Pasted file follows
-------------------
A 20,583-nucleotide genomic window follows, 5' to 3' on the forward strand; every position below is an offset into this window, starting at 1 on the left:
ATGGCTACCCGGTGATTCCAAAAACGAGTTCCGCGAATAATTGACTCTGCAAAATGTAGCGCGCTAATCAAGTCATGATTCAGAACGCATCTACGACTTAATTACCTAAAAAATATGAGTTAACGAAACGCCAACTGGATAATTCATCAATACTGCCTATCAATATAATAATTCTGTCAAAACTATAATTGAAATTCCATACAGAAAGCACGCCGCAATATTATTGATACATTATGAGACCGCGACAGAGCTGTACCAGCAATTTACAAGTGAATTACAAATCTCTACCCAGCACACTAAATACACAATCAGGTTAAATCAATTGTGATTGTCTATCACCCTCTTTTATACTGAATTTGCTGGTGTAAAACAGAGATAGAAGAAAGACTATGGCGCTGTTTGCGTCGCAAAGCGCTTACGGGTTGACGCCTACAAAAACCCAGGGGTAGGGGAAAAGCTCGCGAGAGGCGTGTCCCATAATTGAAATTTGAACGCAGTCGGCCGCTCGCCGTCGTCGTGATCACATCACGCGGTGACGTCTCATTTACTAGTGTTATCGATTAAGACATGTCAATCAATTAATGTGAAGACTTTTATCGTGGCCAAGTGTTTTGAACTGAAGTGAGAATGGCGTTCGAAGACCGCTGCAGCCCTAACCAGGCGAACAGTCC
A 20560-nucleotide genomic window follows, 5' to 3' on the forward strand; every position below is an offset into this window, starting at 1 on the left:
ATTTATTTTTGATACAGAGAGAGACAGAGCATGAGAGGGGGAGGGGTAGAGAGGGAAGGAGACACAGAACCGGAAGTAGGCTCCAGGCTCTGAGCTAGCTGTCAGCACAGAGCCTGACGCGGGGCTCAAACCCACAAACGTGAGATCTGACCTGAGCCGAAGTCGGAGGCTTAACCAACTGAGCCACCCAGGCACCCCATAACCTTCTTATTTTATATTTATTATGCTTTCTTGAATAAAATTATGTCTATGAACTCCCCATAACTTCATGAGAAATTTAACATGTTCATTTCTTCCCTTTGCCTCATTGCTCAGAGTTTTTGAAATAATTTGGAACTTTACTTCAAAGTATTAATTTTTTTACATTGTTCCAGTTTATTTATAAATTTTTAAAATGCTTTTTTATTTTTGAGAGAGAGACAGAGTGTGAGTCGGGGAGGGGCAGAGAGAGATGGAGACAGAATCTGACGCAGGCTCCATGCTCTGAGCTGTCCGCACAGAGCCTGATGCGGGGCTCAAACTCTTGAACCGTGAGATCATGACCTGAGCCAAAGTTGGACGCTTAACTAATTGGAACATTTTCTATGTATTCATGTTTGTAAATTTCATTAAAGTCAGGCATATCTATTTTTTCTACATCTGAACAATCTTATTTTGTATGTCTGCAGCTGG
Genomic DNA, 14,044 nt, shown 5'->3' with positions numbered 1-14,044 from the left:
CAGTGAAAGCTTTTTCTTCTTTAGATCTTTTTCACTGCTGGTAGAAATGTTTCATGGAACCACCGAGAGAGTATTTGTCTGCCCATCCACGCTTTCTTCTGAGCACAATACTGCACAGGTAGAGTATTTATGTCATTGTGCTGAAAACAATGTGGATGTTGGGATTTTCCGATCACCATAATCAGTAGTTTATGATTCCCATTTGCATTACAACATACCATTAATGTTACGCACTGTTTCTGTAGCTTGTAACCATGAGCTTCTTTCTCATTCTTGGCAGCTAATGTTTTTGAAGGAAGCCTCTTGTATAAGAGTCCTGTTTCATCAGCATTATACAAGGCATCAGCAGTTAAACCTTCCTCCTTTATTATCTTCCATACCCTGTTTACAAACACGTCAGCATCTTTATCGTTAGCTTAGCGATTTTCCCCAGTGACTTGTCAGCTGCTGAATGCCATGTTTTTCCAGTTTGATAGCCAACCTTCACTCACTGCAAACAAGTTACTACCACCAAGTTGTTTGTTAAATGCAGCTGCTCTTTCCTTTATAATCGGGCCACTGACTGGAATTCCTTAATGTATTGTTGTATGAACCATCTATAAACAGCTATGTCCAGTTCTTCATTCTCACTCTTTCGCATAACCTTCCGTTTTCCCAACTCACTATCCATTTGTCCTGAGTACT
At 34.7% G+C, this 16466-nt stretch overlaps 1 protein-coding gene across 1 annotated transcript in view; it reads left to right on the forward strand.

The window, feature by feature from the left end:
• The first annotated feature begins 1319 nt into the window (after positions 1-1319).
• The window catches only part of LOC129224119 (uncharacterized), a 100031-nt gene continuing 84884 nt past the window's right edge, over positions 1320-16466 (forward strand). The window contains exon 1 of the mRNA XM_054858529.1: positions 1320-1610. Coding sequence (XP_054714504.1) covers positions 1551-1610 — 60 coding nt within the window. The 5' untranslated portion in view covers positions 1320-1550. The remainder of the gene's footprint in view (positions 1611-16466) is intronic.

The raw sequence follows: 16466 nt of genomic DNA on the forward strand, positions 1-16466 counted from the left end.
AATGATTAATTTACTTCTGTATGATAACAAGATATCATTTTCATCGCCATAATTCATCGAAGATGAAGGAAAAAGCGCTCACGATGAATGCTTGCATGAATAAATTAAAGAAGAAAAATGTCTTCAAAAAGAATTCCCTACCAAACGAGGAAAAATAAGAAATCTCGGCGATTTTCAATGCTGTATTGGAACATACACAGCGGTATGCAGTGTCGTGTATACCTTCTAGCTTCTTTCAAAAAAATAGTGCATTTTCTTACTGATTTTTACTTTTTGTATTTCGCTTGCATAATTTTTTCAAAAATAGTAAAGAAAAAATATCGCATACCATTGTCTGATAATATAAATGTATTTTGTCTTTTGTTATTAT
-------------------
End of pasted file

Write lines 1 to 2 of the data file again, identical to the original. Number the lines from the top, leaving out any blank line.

A 20,583-nucleotide genomic window follows, 5' to 3' on the forward strand; every position below is an offset into this window, starting at 1 on the left:
ATGGCTACCCGGTGATTCCAAAAACGAGTTCCGCGAATAATTGACTCTGCAAAATGTAGCGCGCTAATCAAGTCATGATTCAGAACGCATCTACGACTTAATTACCTAAAAAATATGAGTTAACGAAACGCCAACTGGATAATTCATCAATACTGCCTATCAATATAATAATTCTGTCAAAACTATAATTGAAATTCCATACAGAAAGCACGCCGCAATATTATTGATACATTATGAGACCGCGACAGAGCTGTACCAGCAATTTACAAGTGAATTACAAATCTCTACCCAGCACACTAAATACACAATCAGGTTAAATCAATTGTGATTGTCTATCACCCTCTTTTATACTGAATTTGCTGGTGTAAAACAGAGATAGAAGAAAGACTATGGCGCTGTTTGCGTCGCAAAGCGCTTACGGGTTGACGCCTACAAAAACCCAGGGGTAGGGGAAAAGCTCGCGAGAGGCGTGTCCCATAATTGAAATTTGAACGCAGTCGGCCGCTCGCCGTCGTCGTGATCACATCACGCGGTGACGTCTCATTTACTAGTGTTATCGATTAAGACATGTCAATCAATTAATGTGAAGACTTTTATCGTGGCCAAGTGTTTTGAACTGAAGTGAGAATGGCGTTCGAAGACCGCTGCAGCCCTAACCAGGCGAACAGTCC